General Motors has a long and tumultuous history in Europe as the company announced plans to phase out the Chevrolet brand in 2013. The company then focused on Opel and Vauxhall but those brands were sold to Groupe PSA earlier this year.

Given its track record of huge and consistent losses, many felt the sale of Opel and Vauxhall sealed the fate of General Motors in Europe. However, GM CEO Mary Barra has revealed that isn’t the case.

Speaking to Detroit Automotive Press Association, Barra said GM would “absolutely” consider returning to Europe and noted “Nothing keeps us from going back.” A return isn’t likely to happen anytime soon as Barra suggested the company would need “transformative products” such as autonomous and electrified vehicles to seize any opportunity that presents itself.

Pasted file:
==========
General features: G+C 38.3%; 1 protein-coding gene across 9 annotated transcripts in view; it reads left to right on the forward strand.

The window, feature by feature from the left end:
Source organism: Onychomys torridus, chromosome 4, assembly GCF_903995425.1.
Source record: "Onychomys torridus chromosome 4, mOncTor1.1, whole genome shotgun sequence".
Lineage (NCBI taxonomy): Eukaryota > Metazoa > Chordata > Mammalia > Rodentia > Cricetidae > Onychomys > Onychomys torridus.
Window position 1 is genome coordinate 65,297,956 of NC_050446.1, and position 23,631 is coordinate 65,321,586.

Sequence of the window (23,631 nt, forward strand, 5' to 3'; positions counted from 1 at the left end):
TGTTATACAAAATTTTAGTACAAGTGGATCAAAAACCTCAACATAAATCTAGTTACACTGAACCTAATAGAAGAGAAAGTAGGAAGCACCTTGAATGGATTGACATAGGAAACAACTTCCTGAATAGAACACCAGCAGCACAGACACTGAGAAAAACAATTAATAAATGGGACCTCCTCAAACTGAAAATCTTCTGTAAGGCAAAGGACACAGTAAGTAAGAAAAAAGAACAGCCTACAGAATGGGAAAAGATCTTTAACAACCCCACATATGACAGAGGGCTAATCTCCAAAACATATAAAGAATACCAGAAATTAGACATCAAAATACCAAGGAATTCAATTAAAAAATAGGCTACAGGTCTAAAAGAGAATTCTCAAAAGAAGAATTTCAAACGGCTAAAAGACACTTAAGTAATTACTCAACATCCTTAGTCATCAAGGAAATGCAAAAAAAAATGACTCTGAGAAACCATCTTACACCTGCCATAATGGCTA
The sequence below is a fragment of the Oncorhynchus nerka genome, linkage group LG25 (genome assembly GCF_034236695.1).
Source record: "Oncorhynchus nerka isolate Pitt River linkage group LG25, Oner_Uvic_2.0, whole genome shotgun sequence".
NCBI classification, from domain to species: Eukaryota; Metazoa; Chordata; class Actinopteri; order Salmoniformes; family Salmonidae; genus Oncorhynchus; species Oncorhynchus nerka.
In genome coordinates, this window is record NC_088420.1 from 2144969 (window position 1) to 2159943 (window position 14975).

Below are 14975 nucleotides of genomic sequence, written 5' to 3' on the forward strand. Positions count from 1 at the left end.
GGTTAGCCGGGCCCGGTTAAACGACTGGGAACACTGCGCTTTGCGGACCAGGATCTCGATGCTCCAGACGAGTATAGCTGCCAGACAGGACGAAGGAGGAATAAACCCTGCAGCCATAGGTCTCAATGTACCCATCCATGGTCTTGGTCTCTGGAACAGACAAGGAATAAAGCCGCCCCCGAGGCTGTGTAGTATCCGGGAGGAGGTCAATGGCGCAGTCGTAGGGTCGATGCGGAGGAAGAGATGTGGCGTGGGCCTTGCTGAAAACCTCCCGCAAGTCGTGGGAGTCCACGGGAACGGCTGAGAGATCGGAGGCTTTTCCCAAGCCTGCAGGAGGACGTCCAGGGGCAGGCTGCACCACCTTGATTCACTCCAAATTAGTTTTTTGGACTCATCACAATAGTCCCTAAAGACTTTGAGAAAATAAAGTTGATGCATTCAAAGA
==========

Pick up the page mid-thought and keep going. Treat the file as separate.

The Detroit Bureau also noted Barra wasn’t shy about suggesting the automaker could leave additional markets besides India and South Africa. As she explained, “We need to generate an appropriate return. If we don’t see a path to generate appropriate returns we’re going to invest where we see better opportunities.”

Besides talking about international markets, Barra said hopes the United States government keeps its $7,500 rebate for electric vehicles. Even if the tax credits are phased out, Barra confirmed the company is committed to launching at least 20 new electric vehicles by 2023.

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